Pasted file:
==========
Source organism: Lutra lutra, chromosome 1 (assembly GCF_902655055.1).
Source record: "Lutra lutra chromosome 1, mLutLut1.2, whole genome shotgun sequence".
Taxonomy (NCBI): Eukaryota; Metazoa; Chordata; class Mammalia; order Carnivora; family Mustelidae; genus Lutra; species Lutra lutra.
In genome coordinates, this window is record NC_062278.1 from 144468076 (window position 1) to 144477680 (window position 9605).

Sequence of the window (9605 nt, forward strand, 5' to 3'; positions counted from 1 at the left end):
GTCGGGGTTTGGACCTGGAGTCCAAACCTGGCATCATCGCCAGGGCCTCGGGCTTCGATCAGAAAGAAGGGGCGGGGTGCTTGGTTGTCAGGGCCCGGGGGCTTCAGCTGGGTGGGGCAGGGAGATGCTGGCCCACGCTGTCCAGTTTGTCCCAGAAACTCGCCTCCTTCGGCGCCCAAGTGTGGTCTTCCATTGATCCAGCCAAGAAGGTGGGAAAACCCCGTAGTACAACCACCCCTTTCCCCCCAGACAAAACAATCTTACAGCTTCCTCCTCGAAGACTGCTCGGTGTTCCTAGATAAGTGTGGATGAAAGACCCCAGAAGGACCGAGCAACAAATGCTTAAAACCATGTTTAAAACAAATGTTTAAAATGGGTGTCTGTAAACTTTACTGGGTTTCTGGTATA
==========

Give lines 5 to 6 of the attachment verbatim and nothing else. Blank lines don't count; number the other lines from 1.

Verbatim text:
Sequence of the window (9605 nt, forward strand, 5' to 3'; positions counted from 1 at the left end):
GTCGGGGTTTGGACCTGGAGTCCAAACCTGGCATCATCGCCAGGGCCTCGGGCTTCGATCAGAAAGAAGGGGCGGGGTGCTTGGTTGTCAGGGCCCGGGGGCTTCAGCTGGGTGGGGCAGGGAGATGCTGGCCCACGCTGTCCAGTTTGTCCCAGAAACTCGCCTCCTTCGGCGCCCAAGTGTGGTCTTCCATTGATCCAGCCAAGAAGGTGGGAAAACCCCGTAGTACAACCACCCCTTTCCCCCCAGACAAAACAATCTTACAGCTTCCTCCTCGAAGACTGCTCGGTGTTCCTAGATAAGTGTGGATGAAAGACCCCAGAAGGACCGAGCAACAAATGCTTAAAACCATGTTTAAAACAAATGTTTAAAATGGGTGTCTGTAAACTTTACTGGGTTTCTGGTATA